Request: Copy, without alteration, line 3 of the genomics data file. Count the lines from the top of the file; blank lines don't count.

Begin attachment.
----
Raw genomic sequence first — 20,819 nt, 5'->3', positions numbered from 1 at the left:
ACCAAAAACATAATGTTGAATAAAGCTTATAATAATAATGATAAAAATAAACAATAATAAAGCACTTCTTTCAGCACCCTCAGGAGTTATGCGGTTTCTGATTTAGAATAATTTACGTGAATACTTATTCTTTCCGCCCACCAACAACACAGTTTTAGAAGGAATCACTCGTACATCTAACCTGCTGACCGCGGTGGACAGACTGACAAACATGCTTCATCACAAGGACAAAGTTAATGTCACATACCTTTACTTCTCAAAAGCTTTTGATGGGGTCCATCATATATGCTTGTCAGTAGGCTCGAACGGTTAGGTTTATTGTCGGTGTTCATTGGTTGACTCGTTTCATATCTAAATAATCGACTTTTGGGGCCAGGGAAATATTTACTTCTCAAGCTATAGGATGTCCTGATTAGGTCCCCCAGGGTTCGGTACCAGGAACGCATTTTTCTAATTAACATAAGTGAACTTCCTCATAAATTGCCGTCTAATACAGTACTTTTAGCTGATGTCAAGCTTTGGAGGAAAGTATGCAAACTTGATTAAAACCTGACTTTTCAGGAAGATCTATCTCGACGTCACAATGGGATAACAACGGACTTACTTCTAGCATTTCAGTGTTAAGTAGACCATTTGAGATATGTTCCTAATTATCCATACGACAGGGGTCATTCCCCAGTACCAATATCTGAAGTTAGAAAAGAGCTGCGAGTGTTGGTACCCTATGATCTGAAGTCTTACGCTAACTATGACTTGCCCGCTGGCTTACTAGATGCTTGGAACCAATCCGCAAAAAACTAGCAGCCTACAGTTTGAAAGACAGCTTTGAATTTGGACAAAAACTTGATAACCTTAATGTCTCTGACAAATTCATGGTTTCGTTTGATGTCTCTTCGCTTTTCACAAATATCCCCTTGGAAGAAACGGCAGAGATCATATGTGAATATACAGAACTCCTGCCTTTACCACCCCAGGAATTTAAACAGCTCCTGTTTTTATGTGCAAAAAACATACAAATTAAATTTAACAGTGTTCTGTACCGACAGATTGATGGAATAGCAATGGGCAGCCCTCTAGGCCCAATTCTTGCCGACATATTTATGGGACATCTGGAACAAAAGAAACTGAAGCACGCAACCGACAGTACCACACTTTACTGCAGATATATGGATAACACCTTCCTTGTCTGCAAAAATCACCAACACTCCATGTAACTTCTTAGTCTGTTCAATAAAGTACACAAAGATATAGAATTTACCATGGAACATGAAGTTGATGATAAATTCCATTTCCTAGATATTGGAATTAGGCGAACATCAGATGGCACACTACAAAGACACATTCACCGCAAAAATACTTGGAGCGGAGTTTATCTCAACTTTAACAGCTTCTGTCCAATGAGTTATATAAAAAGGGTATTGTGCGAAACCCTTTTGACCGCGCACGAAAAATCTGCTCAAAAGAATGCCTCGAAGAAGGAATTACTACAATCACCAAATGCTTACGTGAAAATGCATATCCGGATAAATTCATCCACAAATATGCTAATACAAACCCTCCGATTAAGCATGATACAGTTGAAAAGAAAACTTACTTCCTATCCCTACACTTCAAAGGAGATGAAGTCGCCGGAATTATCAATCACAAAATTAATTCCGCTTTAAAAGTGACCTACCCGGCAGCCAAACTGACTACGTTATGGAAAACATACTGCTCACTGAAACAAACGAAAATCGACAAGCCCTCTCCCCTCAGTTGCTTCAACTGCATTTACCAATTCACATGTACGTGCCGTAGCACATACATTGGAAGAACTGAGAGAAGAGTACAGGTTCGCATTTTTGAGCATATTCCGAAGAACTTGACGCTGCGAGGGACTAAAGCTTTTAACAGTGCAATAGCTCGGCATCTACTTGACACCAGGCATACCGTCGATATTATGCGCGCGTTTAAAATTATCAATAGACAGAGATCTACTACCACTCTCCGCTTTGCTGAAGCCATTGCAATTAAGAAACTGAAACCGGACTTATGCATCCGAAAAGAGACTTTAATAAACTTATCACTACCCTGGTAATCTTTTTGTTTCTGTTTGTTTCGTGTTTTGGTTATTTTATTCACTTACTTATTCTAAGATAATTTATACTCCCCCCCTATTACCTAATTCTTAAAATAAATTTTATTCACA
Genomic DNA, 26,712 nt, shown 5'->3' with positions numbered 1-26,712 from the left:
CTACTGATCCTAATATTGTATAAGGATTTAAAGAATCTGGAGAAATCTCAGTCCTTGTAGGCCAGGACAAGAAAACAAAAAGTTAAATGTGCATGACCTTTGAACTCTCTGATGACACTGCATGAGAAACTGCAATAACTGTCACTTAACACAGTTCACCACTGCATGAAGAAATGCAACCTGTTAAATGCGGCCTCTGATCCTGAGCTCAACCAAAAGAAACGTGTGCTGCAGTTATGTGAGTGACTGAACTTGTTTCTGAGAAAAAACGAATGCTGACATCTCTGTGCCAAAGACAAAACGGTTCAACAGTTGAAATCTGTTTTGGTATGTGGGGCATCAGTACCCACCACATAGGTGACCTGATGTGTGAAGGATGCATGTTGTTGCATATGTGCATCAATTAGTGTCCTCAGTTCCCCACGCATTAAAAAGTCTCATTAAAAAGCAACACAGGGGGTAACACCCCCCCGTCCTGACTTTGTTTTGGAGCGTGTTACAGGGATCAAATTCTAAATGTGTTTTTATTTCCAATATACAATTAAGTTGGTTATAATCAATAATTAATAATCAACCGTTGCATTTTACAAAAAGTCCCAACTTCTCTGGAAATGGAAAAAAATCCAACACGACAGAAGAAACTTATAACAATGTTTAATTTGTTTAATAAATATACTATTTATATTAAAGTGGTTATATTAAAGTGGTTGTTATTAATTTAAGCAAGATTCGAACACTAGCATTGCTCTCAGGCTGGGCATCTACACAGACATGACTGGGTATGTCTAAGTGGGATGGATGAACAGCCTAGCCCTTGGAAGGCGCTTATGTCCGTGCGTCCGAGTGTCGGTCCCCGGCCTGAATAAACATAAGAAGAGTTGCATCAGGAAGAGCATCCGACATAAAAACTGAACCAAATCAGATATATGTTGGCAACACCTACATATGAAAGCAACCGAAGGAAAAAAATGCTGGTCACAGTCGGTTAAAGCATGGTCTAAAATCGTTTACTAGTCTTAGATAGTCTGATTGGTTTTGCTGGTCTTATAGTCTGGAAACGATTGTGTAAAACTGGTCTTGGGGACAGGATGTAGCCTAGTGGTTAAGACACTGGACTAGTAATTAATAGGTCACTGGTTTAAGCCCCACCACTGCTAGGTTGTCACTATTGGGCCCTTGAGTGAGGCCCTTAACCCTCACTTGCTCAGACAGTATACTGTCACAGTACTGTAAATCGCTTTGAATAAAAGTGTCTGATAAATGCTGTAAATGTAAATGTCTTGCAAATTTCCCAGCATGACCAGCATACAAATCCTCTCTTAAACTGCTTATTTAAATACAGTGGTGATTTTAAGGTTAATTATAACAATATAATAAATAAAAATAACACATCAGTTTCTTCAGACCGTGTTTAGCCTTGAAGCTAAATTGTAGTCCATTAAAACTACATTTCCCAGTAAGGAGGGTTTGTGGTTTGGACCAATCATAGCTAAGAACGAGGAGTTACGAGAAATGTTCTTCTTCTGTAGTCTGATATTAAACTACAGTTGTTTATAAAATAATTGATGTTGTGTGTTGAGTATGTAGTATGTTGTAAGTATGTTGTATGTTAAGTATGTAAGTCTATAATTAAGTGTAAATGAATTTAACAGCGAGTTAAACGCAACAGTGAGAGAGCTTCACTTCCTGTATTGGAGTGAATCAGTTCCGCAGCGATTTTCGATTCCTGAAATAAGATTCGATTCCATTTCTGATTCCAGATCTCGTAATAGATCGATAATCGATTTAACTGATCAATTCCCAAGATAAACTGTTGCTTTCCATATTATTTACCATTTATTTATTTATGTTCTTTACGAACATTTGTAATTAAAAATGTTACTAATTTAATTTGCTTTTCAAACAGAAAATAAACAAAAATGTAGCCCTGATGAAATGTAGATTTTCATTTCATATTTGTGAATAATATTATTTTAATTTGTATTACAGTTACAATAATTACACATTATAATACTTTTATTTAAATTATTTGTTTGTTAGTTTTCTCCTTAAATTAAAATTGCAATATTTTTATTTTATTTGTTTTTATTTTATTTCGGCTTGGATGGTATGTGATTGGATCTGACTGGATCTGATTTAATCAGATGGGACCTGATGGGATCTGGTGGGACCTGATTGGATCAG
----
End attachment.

Genomic DNA, 26,712 nt, shown 5'->3' with positions numbered 1-26,712 from the left: